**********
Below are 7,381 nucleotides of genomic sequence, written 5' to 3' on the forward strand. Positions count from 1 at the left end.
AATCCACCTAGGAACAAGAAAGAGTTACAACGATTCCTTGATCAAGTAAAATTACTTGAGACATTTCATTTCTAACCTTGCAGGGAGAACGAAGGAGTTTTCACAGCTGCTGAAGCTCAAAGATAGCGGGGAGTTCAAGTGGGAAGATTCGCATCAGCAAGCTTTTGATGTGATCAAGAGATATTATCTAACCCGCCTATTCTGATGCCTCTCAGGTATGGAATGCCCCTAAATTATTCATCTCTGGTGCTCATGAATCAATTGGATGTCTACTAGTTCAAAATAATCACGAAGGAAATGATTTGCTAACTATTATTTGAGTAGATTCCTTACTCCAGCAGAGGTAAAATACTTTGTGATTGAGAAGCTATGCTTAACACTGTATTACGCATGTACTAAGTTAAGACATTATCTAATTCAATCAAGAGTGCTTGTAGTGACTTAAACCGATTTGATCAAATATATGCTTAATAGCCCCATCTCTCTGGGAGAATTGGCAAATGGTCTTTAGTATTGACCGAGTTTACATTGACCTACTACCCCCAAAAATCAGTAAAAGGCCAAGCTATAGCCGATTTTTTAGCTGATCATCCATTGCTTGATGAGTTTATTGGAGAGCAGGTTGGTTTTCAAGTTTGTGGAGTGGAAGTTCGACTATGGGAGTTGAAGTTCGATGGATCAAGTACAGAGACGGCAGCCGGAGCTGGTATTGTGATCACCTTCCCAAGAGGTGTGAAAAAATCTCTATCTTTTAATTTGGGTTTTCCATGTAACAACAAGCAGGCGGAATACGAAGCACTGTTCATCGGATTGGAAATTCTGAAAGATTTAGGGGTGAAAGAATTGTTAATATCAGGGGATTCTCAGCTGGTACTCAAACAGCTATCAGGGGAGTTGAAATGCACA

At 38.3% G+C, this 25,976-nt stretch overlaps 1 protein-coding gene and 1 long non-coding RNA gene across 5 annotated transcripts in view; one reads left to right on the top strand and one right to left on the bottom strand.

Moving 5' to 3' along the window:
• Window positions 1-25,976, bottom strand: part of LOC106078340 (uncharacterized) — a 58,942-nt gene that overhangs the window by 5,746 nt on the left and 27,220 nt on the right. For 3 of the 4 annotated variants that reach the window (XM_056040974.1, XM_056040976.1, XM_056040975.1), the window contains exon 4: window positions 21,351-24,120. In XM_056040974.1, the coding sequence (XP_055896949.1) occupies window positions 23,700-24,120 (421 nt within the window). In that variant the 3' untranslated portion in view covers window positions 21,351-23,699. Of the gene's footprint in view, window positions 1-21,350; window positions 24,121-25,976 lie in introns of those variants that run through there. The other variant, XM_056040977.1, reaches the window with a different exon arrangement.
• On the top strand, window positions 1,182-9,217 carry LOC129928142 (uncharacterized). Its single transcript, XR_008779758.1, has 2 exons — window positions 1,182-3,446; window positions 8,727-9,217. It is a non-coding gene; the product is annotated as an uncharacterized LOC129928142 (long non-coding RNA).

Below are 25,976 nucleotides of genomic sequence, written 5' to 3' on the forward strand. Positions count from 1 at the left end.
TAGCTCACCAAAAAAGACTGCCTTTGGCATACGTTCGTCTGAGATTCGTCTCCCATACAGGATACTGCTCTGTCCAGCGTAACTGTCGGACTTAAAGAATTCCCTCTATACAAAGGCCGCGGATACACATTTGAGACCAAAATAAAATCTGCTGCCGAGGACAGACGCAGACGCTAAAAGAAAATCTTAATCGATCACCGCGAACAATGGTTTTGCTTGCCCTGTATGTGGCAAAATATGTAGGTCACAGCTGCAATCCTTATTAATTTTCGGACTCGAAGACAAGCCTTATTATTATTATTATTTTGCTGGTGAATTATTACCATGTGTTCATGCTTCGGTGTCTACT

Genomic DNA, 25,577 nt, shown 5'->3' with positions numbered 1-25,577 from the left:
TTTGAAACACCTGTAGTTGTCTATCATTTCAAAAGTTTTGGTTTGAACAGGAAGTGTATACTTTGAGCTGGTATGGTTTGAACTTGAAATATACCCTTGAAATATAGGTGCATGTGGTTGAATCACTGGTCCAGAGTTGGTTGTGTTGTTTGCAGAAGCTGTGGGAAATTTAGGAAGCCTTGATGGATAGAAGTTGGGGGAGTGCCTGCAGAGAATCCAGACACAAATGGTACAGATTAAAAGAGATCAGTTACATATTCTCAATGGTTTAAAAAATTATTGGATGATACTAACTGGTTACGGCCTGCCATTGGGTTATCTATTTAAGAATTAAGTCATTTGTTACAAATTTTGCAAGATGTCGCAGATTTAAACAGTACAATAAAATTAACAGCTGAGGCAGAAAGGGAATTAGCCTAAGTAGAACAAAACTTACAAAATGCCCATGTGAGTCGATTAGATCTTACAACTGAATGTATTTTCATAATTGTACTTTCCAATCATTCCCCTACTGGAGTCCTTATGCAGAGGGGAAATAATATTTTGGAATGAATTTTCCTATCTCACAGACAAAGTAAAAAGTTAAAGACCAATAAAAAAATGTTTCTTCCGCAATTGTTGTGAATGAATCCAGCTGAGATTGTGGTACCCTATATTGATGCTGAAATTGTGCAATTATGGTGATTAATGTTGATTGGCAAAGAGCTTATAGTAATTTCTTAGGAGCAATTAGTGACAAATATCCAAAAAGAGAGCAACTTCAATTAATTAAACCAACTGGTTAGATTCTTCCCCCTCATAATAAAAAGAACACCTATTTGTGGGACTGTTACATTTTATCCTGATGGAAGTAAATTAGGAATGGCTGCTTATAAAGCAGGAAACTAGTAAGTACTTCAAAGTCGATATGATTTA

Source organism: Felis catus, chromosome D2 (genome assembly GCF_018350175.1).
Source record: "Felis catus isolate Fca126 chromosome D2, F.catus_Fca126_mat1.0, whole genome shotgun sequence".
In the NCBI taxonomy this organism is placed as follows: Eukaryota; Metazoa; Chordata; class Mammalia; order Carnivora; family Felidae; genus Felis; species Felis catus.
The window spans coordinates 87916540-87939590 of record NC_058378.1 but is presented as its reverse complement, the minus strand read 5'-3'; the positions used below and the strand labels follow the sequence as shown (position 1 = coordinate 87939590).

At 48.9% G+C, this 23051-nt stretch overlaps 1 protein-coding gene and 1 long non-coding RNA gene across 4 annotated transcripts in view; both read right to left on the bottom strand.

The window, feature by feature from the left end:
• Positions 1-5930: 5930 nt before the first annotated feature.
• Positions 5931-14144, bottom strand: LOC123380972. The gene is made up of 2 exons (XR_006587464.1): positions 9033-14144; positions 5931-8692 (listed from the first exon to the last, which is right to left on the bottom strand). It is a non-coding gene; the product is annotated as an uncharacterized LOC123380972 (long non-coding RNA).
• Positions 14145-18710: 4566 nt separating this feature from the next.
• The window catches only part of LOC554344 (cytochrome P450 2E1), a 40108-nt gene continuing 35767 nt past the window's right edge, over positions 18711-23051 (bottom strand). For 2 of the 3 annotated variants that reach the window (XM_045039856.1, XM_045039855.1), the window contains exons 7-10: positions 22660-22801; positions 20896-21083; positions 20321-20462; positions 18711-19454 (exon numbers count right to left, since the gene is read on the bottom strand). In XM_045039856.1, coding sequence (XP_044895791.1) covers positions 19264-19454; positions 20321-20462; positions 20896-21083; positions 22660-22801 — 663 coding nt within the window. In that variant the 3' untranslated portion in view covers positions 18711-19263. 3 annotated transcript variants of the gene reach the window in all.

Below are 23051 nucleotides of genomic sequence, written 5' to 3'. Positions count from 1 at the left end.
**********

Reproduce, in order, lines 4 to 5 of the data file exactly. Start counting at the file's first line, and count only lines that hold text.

Moving 5' to 3' along the window:
• Window positions 1-25,976, bottom strand: part of LOC106078340 (uncharacterized) — a 58,942-nt gene that overhangs the window by 5,746 nt on the left and 27,220 nt on the right. For 3 of the 4 annotated variants that reach the window (XM_056040974.1, XM_056040976.1, XM_056040975.1), the window contains exon 4: window positions 21,351-24,120. In XM_056040974.1, the coding sequence (XP_055896949.1) occupies window positions 23,700-24,120 (421 nt within the window). In that variant the 3' untranslated portion in view covers window positions 21,351-23,699. Of the gene's footprint in view, window positions 1-21,350; window positions 24,121-25,976 lie in introns of those variants that run through there. The other variant, XM_056040977.1, reaches the window with a different exon arrangement.